The Secondary Structure of Protein: A Short Review
Proteins are biological polymers composed of amino acids. Amino acids linked by peptide bonds form a polypeptide chain. One or more polypeptide chains twisted into a 3D shape to form a protein.
There are four distinct levels of protein structure. The four levels of the protein structure are distinguished from one another by the degree of complexity in the polypeptide chain.
The different levels of the protein structure are known as primary, secondary, tertiary, and quaternary structure.
The alpha helix and the beta sheet are the most common types of secondary structure of protein. On the other hand, Protein loops are patternless regions which connect two regular secondary structures.
The Constitution of Secondary Structure of Proteins
Secondary structure refers to the regular, repeating spatial arrangement of adjacent amino acid residues in a polypeptide chain. This is maintained by hydrogen bonds between the amide hydrogen and the carbonyl oxygen of the peptide backbone. The major secondary structures are Alpha Helixes and Beta Sheets.
The hydrogen bonds always occurs between C=O and H-N groups but the exact pattern of them is different in an alpha helix and a beta sheet.
Alpha helix is a right handed coil of amino acid residues on a polypeptide chain, typically ranging between 4 and 40 residues. This coil held together by hydrogen bonds between the oxygen of C=O on top coil and the hydrogen of N-H on the bottom coil. Such hydrogen bonds are formed exactly every 4 amino acid residues, and each complete turn of the helix is composed of only 3.6 amino acid residues. This regular pattern gives the alpha helix a very definite features with regards to the thickness of the coil and the length of each complete turn along the helix axis.
The structural integrity of an alpha helix is in part dependent on correct steric configuration. Amino acids whose R-groups are too large (tryptophan, tyrosine) or too small (glycine) destabilize alpha helixes. Proline also destabilizes alpha helixes because of its irregular geometry.
Another factor that affects the stability of the alpha helix is the overall dipole moment of the entire helix by the individual dipoles of the C = O group involved in hydrogen bonding. Stable alpha helixes typically end with a charged amino acid to neutralize the dipole moment.
Importance of Alpha Helix
Alpha helixes makes the most efficient use of hydrogen bonding, which is the stickiness between the hydrogen in amino groups and oxygen in the carboxyl groups. It is very stable because all of the peptide groups take part in two hydrogen bonds, one up and one down in the helix axis. It is found in many globular protein.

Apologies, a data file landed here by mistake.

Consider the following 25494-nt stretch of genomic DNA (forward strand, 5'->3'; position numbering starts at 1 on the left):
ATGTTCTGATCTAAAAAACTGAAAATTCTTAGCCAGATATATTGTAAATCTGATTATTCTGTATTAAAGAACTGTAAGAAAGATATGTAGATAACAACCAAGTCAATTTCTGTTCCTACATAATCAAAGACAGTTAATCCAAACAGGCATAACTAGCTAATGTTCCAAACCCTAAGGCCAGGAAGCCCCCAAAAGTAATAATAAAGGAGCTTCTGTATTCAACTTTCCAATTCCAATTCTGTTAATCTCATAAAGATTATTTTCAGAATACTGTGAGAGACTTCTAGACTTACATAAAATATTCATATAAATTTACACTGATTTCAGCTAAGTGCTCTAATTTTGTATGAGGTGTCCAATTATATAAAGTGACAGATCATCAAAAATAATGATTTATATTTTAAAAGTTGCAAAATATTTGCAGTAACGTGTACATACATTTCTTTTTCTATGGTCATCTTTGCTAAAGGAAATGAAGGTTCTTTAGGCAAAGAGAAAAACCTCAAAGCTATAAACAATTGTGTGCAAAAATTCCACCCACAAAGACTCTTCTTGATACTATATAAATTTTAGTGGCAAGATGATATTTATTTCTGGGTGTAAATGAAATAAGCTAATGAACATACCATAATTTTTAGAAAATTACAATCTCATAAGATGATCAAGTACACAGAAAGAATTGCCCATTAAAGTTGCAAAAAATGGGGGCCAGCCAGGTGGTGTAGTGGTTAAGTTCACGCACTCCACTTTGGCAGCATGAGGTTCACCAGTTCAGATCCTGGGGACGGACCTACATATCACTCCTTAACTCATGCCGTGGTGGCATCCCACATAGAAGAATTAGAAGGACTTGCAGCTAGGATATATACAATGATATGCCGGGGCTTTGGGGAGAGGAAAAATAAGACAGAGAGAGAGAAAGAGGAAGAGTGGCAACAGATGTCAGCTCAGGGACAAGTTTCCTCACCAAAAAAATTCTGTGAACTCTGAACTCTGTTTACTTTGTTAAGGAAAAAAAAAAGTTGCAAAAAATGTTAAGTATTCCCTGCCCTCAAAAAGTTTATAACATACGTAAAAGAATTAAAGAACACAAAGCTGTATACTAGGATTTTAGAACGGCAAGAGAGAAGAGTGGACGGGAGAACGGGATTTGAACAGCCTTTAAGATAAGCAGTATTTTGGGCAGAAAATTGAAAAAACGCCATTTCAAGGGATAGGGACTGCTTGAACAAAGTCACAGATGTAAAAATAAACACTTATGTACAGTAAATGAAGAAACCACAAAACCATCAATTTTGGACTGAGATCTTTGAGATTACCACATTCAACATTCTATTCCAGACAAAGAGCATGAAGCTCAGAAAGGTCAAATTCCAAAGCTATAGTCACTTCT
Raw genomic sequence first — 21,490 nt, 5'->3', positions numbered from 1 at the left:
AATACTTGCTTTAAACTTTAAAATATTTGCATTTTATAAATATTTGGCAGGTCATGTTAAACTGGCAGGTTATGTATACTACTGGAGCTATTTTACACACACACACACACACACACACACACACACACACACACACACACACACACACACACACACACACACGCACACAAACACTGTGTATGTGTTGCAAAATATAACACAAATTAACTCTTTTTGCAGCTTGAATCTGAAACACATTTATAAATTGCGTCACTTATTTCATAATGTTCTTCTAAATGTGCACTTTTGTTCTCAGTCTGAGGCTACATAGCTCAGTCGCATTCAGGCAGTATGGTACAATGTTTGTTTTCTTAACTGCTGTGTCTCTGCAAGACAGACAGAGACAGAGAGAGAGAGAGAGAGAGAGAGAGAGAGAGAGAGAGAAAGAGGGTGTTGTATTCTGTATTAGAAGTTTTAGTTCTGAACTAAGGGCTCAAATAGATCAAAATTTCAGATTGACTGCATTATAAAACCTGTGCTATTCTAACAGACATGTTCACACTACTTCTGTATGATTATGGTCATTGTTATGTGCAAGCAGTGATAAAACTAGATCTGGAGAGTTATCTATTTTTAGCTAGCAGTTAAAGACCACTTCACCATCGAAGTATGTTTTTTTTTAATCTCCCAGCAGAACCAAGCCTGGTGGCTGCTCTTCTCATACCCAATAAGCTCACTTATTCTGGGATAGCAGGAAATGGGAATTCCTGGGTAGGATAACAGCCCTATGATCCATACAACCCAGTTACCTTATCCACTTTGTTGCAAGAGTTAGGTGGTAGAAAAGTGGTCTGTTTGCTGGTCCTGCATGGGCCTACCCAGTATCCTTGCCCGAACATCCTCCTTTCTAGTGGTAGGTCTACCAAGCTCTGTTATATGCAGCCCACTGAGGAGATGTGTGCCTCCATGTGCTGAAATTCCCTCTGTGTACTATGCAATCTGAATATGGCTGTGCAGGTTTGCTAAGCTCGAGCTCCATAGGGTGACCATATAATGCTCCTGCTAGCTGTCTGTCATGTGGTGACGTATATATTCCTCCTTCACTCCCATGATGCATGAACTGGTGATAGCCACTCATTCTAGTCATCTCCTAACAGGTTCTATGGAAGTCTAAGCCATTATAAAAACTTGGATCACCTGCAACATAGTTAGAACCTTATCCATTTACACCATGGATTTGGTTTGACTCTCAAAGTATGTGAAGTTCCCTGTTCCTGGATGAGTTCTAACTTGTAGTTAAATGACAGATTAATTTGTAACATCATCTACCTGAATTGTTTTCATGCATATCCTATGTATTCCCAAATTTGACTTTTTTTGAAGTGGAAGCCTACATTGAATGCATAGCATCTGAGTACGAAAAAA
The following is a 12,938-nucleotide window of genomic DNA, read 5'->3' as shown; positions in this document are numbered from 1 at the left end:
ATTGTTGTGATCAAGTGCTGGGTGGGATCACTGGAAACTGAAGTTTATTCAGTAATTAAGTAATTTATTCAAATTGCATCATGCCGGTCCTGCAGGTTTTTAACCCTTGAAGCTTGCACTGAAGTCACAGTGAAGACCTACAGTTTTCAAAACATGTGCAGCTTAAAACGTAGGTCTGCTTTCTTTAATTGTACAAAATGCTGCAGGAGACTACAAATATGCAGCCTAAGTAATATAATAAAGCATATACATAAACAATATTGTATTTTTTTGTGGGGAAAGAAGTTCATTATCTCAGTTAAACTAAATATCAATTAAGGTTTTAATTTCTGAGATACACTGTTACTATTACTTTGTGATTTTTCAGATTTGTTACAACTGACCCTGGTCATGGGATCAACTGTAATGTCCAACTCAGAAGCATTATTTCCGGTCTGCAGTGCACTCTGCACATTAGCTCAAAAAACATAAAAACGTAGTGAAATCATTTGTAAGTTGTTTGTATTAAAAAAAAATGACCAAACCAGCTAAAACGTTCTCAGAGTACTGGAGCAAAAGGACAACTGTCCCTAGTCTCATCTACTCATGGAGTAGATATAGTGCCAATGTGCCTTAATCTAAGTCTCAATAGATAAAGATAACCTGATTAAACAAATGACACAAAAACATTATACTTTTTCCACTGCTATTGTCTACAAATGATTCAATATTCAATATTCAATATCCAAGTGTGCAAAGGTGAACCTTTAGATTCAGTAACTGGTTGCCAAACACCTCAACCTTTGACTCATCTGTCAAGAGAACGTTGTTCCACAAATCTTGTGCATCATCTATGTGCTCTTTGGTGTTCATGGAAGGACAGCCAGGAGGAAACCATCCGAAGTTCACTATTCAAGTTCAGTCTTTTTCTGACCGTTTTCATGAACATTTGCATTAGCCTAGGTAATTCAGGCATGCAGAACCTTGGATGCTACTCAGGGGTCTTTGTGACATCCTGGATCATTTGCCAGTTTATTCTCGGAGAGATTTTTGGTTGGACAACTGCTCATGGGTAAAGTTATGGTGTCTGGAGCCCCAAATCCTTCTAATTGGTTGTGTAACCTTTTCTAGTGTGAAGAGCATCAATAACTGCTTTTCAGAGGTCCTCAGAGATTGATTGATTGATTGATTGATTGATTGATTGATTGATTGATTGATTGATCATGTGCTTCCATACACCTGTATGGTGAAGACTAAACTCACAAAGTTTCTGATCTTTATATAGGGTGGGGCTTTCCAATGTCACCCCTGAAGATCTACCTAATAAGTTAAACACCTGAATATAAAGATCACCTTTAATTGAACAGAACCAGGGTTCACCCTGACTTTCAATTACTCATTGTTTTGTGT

Beta sheet is a regular element of secondary structure in proteins, in which two or more extended strands of the polypeptide chain lie side by side, held together by a regular array of hydrogen bonds between backbone N-H and C=O groups, to form a ridged planar surface.
This can happen in a parallel arrangement or in an anti-parallel arrangement.
In anti-parallel arrangement, the C-terminus end of one segment is on the same side as the N-terminus end of the other segment. In the parallel arrangement, the C-terminus end and the N-terminus end are on the same sides for both segments. The “pleat” occurs because of the alternating planes of the peptide bonds between amino acids; the aligned amino and carbonyl group of each opposite segment alternate their orientation from facing towards each other to facing opposite directions.
The parallel arrangement is less stable because the geometry of the individual amino acid molecules forces the hydrogen bonds to occur at an angle, making them longer and thus weaker. Contrarily, in the anti-parallel arrangement the hydrogen bonds are aligned directly opposite each other, making for stronger and more stable bonds.
Importance of Beta Sheet
Beta sheets consist of extended polypeptide strands (beta strands) connected by a network of hydrogen bonds and occur widely in proteins. The importance of beta sheet interactions in biological processes makes them potential targets for intervention in diseases such as AIDS, cancer, and Alzheimer’s disease.
Many residues in a given protein will form regions of regular structure, in alpha helixes and beta sheets. The segments of the protein that join these secondary structure elements together, that do not have easily observable regular patterns in their structure, are referred to as loops.
This does not mean, that loops are only a minor component of a protein structure. On average, half of the residues in a protein are found in loops and they are typically found on the surface of the protein, which is largely responsible for its shape, dynamics and physiochemical properties.
Importance of Loops
Connecting different secondary structures together is often not the only purpose of a loop. Loops are vital for the antibodies function. They are often vitally important to a proteins function. For example, they are known to play a vital role in protein-protein interactions, recognition sites, signaling cascades, ligand binding, DNA binding, and enzyme catalysis.